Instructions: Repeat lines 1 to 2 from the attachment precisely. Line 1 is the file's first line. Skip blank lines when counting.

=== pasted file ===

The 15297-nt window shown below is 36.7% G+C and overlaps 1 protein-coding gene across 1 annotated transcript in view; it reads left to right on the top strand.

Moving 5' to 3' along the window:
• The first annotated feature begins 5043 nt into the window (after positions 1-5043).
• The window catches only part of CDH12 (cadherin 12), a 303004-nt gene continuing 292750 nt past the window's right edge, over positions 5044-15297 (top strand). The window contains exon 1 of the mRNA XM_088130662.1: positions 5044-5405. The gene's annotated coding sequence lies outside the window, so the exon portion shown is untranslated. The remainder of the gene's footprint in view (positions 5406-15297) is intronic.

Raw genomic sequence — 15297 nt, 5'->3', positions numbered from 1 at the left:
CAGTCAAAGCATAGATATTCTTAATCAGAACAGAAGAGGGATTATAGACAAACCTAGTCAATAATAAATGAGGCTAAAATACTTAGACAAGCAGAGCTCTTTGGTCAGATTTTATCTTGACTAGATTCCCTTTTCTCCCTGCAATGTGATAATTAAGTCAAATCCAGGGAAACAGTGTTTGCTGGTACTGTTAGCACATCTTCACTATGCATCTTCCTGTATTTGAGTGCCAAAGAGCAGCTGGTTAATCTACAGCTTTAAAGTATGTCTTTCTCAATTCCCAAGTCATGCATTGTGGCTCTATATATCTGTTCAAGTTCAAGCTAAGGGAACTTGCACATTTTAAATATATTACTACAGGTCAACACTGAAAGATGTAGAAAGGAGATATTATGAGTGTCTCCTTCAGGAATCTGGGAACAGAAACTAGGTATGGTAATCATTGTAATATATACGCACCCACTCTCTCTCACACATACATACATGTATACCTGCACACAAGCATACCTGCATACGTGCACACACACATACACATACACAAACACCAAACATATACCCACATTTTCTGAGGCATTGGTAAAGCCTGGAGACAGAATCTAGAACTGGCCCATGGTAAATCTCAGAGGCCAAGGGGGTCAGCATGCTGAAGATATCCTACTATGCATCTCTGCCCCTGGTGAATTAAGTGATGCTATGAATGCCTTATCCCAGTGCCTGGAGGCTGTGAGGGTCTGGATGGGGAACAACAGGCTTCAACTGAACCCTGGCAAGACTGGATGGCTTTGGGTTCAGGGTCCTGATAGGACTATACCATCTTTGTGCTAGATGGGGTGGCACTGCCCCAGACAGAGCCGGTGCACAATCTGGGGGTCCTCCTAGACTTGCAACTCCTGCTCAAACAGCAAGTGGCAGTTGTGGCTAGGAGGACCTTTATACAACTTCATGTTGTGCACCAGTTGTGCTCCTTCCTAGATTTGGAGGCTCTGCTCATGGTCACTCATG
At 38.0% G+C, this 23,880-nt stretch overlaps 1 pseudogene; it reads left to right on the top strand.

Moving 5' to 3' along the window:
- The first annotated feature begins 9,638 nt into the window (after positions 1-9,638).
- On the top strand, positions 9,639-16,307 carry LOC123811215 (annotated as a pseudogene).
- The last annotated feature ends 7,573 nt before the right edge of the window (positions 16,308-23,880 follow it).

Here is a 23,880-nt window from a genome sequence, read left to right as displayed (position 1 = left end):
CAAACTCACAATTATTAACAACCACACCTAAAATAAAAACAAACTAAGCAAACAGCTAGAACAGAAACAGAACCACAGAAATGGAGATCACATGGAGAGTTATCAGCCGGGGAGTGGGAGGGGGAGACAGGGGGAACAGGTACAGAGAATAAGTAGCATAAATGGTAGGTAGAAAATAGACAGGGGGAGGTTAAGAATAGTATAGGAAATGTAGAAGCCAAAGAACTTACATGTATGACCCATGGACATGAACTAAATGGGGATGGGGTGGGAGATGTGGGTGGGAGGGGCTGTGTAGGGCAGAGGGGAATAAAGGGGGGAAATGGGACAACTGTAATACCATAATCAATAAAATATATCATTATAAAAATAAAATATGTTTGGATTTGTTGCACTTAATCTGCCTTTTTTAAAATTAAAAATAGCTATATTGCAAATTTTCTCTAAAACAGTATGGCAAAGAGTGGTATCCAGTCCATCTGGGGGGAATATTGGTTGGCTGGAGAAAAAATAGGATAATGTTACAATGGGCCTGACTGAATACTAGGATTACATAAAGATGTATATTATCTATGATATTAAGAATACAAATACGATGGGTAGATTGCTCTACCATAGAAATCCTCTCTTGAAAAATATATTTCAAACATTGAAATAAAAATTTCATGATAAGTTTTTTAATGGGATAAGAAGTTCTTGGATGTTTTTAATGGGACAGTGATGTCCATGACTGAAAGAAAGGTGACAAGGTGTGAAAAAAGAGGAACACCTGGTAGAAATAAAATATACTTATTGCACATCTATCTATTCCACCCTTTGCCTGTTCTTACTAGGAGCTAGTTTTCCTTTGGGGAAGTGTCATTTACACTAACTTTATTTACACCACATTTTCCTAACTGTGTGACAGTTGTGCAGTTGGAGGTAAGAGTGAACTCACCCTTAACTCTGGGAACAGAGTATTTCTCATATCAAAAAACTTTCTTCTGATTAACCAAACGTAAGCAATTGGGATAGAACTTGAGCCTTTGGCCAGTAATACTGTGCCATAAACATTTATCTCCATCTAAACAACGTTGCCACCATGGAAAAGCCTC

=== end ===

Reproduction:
The 15297-nt window shown below is 36.7% G+C and overlaps 1 protein-coding gene across 1 annotated transcript in view; it reads left to right on the top strand.

Moving 5' to 3' along the window: